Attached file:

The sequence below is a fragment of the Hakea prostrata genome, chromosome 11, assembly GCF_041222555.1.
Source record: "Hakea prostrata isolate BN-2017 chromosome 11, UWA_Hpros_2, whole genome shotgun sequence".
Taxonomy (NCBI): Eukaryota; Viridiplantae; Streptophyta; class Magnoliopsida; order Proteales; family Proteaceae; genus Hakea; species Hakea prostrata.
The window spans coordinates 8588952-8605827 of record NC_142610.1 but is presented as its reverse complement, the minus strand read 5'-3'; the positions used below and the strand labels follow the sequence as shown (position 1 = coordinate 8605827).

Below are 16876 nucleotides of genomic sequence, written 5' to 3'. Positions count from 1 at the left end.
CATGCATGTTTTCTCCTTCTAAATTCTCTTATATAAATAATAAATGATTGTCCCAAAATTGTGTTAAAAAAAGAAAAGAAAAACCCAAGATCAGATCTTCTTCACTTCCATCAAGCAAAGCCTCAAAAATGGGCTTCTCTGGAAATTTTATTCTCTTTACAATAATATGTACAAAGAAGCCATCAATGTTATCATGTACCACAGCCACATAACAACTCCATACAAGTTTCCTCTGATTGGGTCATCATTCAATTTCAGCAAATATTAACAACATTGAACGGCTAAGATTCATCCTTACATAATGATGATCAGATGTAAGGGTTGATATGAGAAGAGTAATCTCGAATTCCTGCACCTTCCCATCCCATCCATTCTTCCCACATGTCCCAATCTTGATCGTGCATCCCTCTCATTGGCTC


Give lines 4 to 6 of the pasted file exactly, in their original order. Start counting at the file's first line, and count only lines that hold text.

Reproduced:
The window spans coordinates 8588952-8605827 of record NC_142610.1 but is presented as its reverse complement, the minus strand read 5'-3'; the positions used below and the strand labels follow the sequence as shown (position 1 = coordinate 8605827).

Below are 16876 nucleotides of genomic sequence, written 5' to 3'. Positions count from 1 at the left end.
CATGCATGTTTTCTCCTTCTAAATTCTCTTATATAAATAATAAATGATTGTCCCAAAATTGTGTTAAAAAAAGAAAAGAAAAACCCAAGATCAGATCTTCTTCACTTCCATCAAGCAAAGCCTCAAAAATGGGCTTCTCTGGAAATTTTATTCTCTTTACAATAATATGTACAAAGAAGCCATCAATGTTATCATGTACCACAGCCACATAACAACTCCATACAAGTTTCCTCTGATTGGGTCATCATTCAATTTCAGCAAATATTAACAACATTGAACGGCTAAGATTCATCCTTACATAATGATGATCAGATGTAAGGGTTGATATGAGAAGAGTAATCTCGAATTCCTGCACCTTCCCATCCCATCCATTCTTCCCACATGTCCCAATCTTGATCGTGCATCCCTCTCATTGGCTC